Berkley to Run for Nevada Senate Seat
Pro-Israel rep. will try to win one for the Dems
In an announcement with national ramifications, Rep. Shelley Berkley, Democrat from Las Vegas, said she will run in 2012 for the Senate seat being vacated by John Ensign. It is a big deal because Ensign is a Republican, and so a Berkley win would swing the seat from one party to the other. (It is also a big deal from our perspective because it would swing the seat from a non-Jew to a Jew: A far more significant pick-up than, say, Al Franken defeating Norm Coleman.) Berkley is seen as a strong candidate in this swing state—whose other senator, Harry Reid, the Democrats’ Majority Leader, narrowly won re-election last year—because of her foreign policy views. Rep. Dean Heller, who is Republican (and not Jewish), has also announced he is running.
If you want to learn more about the idiosyncratic, massively pro-Isael Berkley, look no further than Steve Friess’s profile of her from last October in Tablet Magazine. Among (many) other things, she discussed the prospect of running for Ensign’s seat: “I wouldn’t have a primary,” she said at the time (to a Chabad rabbi, as it happens). “I would capture the Democratic primary without a problem. I have to decide if I’m willing to forgo a sure thing to go for the gold. If I lose, then I’m out. I’d be risking a lot.” Looks like she decided to take the risk.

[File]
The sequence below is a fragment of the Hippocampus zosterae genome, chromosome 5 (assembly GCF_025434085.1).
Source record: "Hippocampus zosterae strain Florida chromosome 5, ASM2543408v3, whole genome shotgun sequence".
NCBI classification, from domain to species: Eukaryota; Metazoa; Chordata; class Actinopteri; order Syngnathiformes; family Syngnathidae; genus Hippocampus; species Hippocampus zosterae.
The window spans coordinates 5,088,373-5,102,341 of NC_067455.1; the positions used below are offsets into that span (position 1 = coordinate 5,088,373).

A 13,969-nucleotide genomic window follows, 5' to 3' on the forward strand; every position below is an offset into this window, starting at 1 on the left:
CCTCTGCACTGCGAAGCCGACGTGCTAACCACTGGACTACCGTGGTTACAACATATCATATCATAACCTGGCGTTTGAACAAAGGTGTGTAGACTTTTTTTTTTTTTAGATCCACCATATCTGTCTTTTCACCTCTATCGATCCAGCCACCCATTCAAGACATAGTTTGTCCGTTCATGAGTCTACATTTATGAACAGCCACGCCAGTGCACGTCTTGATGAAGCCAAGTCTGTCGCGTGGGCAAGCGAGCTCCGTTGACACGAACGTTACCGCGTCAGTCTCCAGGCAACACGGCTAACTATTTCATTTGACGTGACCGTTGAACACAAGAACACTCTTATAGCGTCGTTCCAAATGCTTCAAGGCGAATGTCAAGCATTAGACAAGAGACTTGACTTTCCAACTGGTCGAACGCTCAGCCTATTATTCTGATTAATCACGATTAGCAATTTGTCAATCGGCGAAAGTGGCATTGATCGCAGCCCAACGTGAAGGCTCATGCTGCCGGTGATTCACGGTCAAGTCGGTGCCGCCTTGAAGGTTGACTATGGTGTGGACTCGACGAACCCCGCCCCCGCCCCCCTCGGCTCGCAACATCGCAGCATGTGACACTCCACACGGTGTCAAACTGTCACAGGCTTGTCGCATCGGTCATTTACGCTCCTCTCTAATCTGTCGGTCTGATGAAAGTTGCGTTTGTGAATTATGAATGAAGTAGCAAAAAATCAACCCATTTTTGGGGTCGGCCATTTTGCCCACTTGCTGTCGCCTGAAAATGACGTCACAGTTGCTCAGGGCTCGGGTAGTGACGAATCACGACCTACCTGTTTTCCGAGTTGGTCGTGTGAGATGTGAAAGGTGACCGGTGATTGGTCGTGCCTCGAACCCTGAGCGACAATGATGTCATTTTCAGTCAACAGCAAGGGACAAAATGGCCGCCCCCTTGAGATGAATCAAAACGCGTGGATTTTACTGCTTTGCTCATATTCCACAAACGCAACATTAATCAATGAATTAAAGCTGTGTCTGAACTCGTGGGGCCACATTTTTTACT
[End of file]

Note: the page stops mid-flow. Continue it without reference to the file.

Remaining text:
Daily rate: $2
Monthly rate: $18
Yearly rate: $180
WAIT, WHY DO I HAVE TO PAY TO COMMENT?
Tablet is committed to bringing you the best, smartest, most enlightening and entertaining reporting and writing on Jewish life, all free of charge. We take pride in our community of readers, and are thrilled that you choose to engage with us in a way that is both thoughtful and thought-provoking. But the Internet, for all of its wonders, poses challenges to civilized and constructive discussion, allowing vocal—and, often, anonymous—minorities to drag it down with invective (and worse). Starting today, then, we are asking people who'd like to post comments on the site to pay a nominal fee—less a paywall than a gesture of your own commitment to the cause of great conversation. All proceeds go to helping us bring you the ambitious journalism that brought you here in the first place.
I NEED TO BE HEARD! BUT I DONT WANT TO PAY.
Readers can still interact with us free of charge via Facebook, Twitter, and our other social media channels, or write to us at email@example.com. Each week, we’ll select the best letters and publish them in a new letters to the editor feature on the Scroll.
We hope this new largely symbolic measure will help us create a more pleasant and cultivated environment for all of our readers, and, as always, we thank you deeply for your support.